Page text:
“Injection Molding at the Speed of 3D Printing”
Wait—isn’t that backwards?
Puzzlement was my first reaction when I saw this subject line on an emailed promotional message I received recently from Protolabs, the quick-turn “digital manufacturing” specialist based in Maple Plain, Minn. Everybody knows that additive manufacturing, or 3D printing, is slower than injection molding. Building (printing) parts takes several minutes to hours, depending on part size.
My second thought was: How clever to turn my usual understanding on its head to make a point: Which process is faster—and what does “faster” really mean?
One of the trends I have been following is the increasing productivity of 3D printing, often expressed in terms of the upper limit of run size for AM that is cost-competitive with injection molding. AM technology providers claiming to have pushed that upper boundary to the six-figure part range, largely through increasing process efficiencies and machine build areas to allow for simultaneous printing of larger numbers of parts—analogous to increasing the number of cavities in an injection mold. Still, the cycle times for 3D printing are at least an order of magnitude greater than for molding.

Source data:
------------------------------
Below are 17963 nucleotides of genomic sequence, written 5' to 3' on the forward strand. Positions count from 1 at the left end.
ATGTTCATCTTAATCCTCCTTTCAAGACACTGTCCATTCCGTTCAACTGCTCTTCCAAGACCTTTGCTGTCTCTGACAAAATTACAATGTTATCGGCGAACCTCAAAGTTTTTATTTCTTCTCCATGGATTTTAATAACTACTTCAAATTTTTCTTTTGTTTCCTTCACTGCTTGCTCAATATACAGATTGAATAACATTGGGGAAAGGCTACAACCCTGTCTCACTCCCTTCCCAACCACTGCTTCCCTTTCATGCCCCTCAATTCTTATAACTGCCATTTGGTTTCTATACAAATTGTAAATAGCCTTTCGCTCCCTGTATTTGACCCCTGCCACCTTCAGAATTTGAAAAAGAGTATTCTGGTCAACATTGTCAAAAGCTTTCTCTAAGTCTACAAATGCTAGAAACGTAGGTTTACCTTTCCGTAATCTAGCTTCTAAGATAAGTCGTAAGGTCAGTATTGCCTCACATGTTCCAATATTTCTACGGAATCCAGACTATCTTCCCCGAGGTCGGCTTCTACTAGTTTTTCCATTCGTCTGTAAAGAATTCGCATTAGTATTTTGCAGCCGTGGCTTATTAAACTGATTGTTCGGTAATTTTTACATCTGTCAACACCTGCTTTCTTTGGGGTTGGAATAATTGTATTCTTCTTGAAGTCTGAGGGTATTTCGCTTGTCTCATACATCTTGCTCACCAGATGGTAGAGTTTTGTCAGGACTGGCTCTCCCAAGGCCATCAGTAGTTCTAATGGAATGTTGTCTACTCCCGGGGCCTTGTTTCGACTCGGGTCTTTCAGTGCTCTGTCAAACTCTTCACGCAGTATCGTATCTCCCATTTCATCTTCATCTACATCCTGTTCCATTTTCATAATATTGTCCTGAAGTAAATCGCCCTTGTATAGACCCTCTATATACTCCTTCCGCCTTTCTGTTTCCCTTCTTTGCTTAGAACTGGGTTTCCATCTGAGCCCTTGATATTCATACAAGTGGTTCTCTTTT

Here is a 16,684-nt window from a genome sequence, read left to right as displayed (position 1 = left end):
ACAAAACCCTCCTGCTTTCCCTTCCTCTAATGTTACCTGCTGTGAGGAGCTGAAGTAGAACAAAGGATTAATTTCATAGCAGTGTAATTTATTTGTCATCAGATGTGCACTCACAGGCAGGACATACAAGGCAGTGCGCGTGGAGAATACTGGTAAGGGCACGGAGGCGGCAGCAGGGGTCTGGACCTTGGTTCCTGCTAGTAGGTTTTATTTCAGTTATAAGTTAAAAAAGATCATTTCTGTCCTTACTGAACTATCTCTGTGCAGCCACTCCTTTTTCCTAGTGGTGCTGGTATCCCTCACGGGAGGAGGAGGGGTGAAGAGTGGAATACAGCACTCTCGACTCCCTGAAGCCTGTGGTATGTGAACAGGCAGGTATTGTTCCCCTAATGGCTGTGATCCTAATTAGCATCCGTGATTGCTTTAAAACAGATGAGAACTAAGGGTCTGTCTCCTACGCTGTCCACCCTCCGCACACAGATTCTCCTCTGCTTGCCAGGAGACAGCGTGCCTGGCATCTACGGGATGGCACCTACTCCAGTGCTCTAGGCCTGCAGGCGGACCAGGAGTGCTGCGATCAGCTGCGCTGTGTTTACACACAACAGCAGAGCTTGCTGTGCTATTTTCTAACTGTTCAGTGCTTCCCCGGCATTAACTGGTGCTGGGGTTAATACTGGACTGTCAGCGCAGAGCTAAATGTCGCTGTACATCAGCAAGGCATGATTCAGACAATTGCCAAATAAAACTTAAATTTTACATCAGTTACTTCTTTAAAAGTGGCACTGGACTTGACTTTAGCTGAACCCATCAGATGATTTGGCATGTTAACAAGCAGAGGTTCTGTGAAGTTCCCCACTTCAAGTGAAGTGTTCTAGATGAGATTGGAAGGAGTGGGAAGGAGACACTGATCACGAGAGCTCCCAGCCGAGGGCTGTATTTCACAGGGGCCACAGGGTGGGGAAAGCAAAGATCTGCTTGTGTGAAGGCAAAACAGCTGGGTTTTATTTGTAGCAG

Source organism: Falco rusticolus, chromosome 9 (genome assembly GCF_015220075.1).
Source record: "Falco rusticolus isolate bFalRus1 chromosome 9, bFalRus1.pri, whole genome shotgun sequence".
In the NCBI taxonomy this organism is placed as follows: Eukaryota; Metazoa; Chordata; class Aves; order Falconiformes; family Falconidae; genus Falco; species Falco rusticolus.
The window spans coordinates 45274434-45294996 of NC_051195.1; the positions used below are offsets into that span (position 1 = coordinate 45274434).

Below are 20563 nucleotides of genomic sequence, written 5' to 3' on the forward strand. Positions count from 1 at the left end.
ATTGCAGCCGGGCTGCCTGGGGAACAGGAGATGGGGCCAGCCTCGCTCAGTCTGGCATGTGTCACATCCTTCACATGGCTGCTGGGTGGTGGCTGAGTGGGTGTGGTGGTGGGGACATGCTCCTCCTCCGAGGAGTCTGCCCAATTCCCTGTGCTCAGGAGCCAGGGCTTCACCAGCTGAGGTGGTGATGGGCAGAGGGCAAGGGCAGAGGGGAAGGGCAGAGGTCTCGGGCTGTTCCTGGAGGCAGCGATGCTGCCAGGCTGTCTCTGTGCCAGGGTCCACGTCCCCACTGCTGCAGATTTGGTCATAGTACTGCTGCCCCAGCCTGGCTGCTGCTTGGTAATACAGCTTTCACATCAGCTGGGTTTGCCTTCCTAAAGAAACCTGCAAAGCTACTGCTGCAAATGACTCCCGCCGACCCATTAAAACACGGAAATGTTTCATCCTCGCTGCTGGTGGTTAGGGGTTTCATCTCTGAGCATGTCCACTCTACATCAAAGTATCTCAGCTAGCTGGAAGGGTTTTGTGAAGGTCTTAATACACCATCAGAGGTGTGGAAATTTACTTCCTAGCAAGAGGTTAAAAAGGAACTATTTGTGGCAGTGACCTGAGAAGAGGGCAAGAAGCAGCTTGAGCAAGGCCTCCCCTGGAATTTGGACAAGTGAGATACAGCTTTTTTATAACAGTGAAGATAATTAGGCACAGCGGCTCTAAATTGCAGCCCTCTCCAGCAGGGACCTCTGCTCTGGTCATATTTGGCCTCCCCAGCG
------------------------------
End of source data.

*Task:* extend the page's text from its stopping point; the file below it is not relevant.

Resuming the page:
So, you’d expect the AM industry to be itching to proclaim, in a future headline, “3D Printing at the Speed of Injection Molding.” That would be news indeed.
But in turning that formula upside down, Protolabs—which uses both injection molding and 3D printing, as well as CNC machining and sheet-metal fabrication—was making a point about what might be called “rapid injection molding.”
The other thing “everybody knows” is that 3D printing has the advantage over molding in much shorter lead times, because there is no need to design and build tooling, so part production can begin—at least in theory—almost immediately after downloading a CAD file of the part. The part production and finishing cycle time is the only lead time, apart from shipping.
So Protolabs is rightfully proud of how it uses “digital manufacturing” to compress the usual tooling-up cycle in order to ship injection molded parts “in 15 days or less.” Depending on run size and part size, that may not be quite as fast as 3D printing can ship parts, but it’s catching up.
One of the more prominent trends in processing is the need for higher plastic pressures to mold parts.
If you were buying an injection molding machine 20 years ago, you had to decide between a toggle or fully hydraulic clamp and that was pretty much it.
Most molders work with two parameters for establishing second-stage pressure. But within Scientific Molding there are actually four.